"The message I'm getting from businesses over and over is we need the tourists," said Herczog, a California resident who keeps a home in New Orleans. "They want to feed them, they want to sell them stuff, they want to tell them stories. The future of the city hinges on that more than anything else."
Currently, the New Orleans metropolitan market has just under 28,000 hotel rooms -- 10,000 shy of the pre-Katrina total. About 1,150 are expected to return in the fall with the opening of a hotel at the downtown casino and the reopening of the Ritz Carlton and Iberville Suites hotels, Gray said.
"We're poised and ready to go," Gray said. "We just need to show people we can accommodate all kinds and sizes of groups."
Although many restaurants have not reopened, virtually all the "name" eateries that tourists flock to in the French Quarter and Garden District are up and running, said Tom Weatherly of the Louisiana Restaurant Association. They include Arnaud's, Antoine's, Brennan's and Bayona.
The business of hosting major sporting events -- a key to future tourism -- has been redeveloped quickly.
The NFL's Saints, who played last season in San Antonio and Baton Rouge, La., return to the Superdome for a Monday night game Sept. 25 against the Atlanta Falcons. The Saints have sold a record 55,000 season tickets in anticipation of Heisman Trophy winner Reggie Bush, the team's No. 1 draft choice, playing in the backfield. The Superdome is currently undergoing a $185 million post-hurricane repair and facelift.
The Sugar Bowl will be staged in the Superdome on Jan. 3 -- with a new sponsor, Allstate Corp. -- after being held this year in Atlanta. In 2008, the Sugar Bowl will be the national collegiate football championship game.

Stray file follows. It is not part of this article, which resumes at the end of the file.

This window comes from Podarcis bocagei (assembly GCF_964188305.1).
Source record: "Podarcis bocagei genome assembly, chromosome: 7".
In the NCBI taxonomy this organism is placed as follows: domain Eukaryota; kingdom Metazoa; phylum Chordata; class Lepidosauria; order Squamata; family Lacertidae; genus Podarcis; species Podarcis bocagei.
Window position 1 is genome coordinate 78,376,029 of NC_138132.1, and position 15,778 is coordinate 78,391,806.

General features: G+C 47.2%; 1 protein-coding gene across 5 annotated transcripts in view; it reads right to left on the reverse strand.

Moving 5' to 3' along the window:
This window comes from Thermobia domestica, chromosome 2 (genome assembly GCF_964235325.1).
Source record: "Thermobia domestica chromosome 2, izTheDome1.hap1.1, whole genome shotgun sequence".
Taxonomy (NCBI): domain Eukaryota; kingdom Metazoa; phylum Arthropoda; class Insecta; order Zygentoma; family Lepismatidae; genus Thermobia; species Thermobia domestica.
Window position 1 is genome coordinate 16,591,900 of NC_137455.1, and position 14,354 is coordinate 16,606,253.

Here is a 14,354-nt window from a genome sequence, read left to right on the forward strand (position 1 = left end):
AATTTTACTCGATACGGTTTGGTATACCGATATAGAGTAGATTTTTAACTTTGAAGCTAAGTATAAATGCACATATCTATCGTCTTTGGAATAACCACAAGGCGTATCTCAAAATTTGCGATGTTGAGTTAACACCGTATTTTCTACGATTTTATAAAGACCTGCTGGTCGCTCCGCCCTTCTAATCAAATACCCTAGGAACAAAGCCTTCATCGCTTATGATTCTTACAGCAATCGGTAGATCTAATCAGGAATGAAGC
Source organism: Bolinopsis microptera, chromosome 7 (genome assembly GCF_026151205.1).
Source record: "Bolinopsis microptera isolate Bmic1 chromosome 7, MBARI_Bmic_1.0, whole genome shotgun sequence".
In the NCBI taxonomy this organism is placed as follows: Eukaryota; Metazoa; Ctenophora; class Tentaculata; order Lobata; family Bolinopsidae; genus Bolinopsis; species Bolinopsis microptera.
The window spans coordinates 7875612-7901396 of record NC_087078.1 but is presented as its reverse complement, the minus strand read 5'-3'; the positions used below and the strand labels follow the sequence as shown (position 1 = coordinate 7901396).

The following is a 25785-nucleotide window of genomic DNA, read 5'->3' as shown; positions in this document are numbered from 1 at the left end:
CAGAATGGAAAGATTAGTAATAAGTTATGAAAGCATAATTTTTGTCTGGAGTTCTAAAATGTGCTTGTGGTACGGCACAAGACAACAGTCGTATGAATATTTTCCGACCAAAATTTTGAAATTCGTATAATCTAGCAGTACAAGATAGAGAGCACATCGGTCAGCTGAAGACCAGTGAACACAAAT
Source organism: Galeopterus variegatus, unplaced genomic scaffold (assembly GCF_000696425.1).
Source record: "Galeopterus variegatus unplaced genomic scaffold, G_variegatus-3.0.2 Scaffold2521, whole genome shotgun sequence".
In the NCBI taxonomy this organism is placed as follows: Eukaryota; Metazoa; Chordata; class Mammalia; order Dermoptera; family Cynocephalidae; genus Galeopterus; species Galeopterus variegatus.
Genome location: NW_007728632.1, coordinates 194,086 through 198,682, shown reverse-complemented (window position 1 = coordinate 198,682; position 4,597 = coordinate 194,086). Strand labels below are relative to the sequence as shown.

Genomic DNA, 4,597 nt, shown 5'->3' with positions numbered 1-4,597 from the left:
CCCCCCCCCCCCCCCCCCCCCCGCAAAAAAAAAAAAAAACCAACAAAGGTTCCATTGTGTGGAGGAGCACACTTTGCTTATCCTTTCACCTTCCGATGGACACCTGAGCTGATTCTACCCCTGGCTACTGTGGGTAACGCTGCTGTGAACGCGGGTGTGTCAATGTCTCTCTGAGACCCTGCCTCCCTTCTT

In a major post-Katrina announcement, the NBA named the New Orleans Arena the site for the league's 2008 All-Star Game. The NBA's Hornets plan to play 35 home games in Oklahoma City this upcoming season -- with six in New Orleans -- before returning to the city full-time for the 2007-08 season.
"That indicates people at high levels in professional and amateur sports have confidence the infrastructure they need will be here," said Bill Curl, a spokesman for the Superdome and Arena. For those who want to get away from the tourist areas and see, firsthand, the rubble left behind by Katrina, there's Gray Line's tour of devastated areas, which for the company has been a welcome boost to the slow summer season. Since its start earlier this year, at least 10,000 people have taken the tour, said Gray Line executive Julee Pearce.
"The Katrina tour is still hanging in there," Pearce said. "It's enabled us to stay above water."
Out of each $35 tour ticket, Gray Line has been donating $3 to Katrina-related charities.
Flying into New Orleans' Louis Armstrong International Airport, impossible right after the storm, is getting easier. Airlines are running 107 daily flights, compared with 166 before Katrina. That number is expected to hit 111 in mid-September.
By the end of the year, the Port of New Orleans, which home-ported four cruise ships before Katrina, will have three again based out of the city, making trips to the western Caribbean. Work will be completed in September on a new $37 million cruise terminal that will enable the port to handle two large cruise ships at a time, said port spokesman Chris Bonura.
In 2004, about 734,000 cruise passengers embarked and disembarked through the port.
"We were the fastest-growing cruise port before the storm," Bonura said. "We think we'll get back to that point."
In the meantime, the industry isn't looking forward to the first-year observance of Katrina on Aug. 29 -- and the prospect of the destruction being revisited on television.
"We've got to overcome the negative images that Hurricane Katrina put on us," Gray said. "The first anniversary is coming up, and I'm sure those images will be relived again. That's unfortunate, but it will happen."